A wonderful and extraordinary man who had recently become a friend has died suddenly at the age of 62, and I want to honour him here. His name is Donald Ranvaud, and we shared a mutual friend we had both known for over 40 years. Somehow we’d never succeeded in meeting, but in July we met, and it felt like we had always known each other and were just hooking up again after a brief absence. We sat for four hours in the garden, distracted only with a glass of water, talking and talking…
Donald produced such Oscar-nominated films as Farewell My Concubine, City of God, The Constant Gardener and Central Station. But despite his achievements he was utterly unassuming, and simply passionate about film, about creativity – and about spirituality and the environment. He worked for the World Bank’s Film4Climate initiative and had lived all over the world, helping to develop film projects in the EC, China and Latin America. It wasn’t money or kudos that drove him, but his love – of film and of people. He was generous and kind, and as Mike Downey in his tribute to Don wrote: ‘The words of Jonathan Swift and Ignatius J. Reilly often sprung to mind when he embarked on another of his passion projects — “When a true genius appears, you can know him by this sign: that all the dunces are in a confederacy against him.” Some of Don’s schemes were eccentric, but all were underpinned by a serious love for cinema, a passionate support for artists and a profound understanding of the creative process. And yes, there were dunces, naysayers with limited or tunnel vision. Donald K. Ranvaud was many things, but above all he was a true visionary…he was a man who with his every contribution to art and knowledge made a difference — he changed the way people see the world.”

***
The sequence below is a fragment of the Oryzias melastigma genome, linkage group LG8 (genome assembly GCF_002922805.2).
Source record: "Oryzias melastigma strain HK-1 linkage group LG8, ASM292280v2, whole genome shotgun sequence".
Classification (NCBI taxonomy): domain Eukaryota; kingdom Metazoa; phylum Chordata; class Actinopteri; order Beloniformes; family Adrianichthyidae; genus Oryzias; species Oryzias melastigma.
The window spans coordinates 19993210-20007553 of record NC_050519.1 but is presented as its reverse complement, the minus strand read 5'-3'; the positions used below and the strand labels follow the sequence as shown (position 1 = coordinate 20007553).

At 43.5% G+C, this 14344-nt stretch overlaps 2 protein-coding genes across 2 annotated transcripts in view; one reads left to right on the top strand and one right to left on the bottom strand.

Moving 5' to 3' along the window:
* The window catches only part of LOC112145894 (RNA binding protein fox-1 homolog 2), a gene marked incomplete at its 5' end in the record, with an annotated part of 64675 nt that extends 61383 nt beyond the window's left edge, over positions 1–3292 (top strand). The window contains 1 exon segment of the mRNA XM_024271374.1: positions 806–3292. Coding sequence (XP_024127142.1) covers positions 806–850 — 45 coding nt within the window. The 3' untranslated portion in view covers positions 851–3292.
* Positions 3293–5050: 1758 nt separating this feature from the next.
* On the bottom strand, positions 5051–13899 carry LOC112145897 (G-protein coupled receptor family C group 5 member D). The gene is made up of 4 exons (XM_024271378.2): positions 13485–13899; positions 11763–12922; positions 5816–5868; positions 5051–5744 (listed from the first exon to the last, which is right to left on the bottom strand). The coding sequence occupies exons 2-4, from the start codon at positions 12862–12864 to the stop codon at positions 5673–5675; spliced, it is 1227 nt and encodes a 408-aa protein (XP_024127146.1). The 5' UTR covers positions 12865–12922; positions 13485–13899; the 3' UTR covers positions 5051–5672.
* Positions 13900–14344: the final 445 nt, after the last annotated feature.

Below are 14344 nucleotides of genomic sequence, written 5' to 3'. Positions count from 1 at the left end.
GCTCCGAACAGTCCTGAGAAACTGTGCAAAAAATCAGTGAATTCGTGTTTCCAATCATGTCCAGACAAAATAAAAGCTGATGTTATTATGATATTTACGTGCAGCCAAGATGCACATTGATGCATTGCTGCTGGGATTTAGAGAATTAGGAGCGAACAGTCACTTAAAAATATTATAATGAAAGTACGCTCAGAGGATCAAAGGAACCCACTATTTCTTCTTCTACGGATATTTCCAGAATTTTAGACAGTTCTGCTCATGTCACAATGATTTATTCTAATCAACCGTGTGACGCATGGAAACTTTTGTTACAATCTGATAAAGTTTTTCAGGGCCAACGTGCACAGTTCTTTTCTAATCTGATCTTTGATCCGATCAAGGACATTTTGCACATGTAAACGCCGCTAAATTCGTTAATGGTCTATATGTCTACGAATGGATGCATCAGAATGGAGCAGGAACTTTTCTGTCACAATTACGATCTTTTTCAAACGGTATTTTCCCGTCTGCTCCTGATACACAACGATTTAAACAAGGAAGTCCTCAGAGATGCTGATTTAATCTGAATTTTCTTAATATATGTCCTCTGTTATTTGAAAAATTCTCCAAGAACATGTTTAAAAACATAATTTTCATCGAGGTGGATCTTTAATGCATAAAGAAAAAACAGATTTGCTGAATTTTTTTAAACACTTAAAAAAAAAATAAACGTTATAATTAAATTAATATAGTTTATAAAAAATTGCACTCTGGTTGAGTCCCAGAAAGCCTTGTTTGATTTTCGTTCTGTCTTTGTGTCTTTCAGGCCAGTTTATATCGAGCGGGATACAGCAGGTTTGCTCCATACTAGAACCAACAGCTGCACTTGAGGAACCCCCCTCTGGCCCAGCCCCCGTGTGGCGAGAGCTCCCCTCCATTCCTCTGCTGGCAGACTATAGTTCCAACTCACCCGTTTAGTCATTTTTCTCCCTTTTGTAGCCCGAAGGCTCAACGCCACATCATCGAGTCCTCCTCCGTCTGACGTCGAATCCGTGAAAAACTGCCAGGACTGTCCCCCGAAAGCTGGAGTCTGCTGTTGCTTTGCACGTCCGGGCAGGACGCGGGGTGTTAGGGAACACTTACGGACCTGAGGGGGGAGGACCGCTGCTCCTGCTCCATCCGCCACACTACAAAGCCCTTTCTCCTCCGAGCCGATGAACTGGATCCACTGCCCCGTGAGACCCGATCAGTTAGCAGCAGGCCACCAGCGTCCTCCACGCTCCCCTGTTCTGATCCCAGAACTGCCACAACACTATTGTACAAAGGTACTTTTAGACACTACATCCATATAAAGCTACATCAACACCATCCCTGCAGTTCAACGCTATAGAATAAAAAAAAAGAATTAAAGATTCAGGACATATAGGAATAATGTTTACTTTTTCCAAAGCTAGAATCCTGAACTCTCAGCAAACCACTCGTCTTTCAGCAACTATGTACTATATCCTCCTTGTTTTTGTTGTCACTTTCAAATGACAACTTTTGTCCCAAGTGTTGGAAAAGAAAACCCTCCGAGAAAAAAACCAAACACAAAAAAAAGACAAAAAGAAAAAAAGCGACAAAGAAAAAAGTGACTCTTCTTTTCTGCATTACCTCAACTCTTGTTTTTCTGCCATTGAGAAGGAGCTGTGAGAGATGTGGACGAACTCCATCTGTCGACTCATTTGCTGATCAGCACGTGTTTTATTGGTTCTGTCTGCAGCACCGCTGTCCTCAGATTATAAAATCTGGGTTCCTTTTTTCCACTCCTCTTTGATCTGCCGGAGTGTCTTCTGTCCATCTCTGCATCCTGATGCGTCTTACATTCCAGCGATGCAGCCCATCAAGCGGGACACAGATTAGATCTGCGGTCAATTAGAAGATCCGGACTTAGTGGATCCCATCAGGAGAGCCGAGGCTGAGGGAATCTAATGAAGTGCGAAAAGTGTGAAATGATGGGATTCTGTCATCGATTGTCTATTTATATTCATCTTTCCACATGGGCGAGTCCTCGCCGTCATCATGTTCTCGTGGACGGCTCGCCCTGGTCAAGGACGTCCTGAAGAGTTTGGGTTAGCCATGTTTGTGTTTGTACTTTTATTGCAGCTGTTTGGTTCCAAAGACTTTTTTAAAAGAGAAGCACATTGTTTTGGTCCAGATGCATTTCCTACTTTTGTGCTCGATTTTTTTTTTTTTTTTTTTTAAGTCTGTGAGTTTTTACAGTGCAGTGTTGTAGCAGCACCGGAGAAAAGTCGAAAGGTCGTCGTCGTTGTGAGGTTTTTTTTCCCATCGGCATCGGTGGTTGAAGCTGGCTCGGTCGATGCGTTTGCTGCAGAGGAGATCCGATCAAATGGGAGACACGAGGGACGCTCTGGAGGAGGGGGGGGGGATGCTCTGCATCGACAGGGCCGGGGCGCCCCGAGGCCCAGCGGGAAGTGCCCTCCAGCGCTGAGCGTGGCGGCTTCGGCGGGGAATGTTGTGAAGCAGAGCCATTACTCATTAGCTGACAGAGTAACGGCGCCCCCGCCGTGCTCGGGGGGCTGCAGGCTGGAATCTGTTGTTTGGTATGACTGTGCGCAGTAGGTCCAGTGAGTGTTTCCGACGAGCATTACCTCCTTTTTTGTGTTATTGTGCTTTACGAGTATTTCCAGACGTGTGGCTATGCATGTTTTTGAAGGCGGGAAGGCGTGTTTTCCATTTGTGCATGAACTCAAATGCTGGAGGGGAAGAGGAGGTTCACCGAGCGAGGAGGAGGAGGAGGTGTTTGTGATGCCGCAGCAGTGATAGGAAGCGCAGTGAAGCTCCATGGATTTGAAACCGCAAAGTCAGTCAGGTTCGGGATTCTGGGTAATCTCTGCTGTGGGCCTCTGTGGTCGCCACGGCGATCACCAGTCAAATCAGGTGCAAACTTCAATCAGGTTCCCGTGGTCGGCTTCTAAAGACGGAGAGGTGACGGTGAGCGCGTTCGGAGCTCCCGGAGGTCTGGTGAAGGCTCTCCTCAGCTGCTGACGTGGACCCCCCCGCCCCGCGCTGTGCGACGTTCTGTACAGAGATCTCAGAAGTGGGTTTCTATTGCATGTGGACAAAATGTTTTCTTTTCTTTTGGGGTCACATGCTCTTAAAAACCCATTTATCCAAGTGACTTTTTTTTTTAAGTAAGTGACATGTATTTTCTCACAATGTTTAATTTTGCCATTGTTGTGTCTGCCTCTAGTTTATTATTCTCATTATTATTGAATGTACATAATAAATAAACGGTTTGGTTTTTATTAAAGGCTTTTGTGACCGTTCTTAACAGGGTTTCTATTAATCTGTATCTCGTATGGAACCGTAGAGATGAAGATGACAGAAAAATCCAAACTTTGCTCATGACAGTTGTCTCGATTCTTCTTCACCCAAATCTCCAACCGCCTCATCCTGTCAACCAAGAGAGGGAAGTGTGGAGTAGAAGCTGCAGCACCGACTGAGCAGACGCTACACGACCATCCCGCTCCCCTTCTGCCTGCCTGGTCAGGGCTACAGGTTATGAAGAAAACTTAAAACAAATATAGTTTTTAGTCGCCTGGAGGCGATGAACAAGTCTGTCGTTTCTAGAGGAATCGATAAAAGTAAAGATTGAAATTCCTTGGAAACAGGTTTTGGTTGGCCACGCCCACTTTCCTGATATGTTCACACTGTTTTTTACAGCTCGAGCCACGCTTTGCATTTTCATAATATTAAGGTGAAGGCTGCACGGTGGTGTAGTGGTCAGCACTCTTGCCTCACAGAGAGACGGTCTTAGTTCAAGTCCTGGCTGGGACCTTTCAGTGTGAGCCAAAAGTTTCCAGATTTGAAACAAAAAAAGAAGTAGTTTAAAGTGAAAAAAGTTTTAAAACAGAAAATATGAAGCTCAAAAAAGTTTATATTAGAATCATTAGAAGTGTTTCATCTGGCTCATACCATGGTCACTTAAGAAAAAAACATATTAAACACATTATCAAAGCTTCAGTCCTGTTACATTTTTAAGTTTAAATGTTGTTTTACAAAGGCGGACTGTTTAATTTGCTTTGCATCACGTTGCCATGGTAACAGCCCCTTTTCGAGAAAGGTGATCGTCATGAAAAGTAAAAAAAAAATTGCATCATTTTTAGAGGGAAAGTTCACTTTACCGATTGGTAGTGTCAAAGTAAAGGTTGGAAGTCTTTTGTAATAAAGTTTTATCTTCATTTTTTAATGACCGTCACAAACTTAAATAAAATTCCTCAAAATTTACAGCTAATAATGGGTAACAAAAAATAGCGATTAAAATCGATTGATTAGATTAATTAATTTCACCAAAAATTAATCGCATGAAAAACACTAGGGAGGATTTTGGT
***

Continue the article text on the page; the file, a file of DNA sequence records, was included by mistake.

When we met, we talked about his belief in reincarnation, and in how we incarnate in a ‘team’, and then through our lives gradually reacquaint ourselves with this team to work on projects. It’s a lovely idea, and we began working together straight away. We were planning a trip to Ireland, and then he came to Lewes again just last week and we talked and talked once more. He had a lovely way of throwing his hands out to either side in a Latin American gesture of ‘Whatever’. But he was concerned about his health, and a few days later he died just before he was due to be on the jury at the Montreal Film Festival.
The loss of a new friend feels different to losing an old friend. When an old friend or loved one dies, we lose memories, the past we shared together. But when a new friend dies, it feels like we lose what’s in front of us, not what’s behind us.
But as Mike Downy wrote, Don was a visionary, and he believed in the reality of the Otherworld, in our ability to fly in it, to have new adventures, to be born again… Long live dear Donald.
To find out more about Donald, google him – there are plenty of articles online about this lovely man and his contribution to cinema.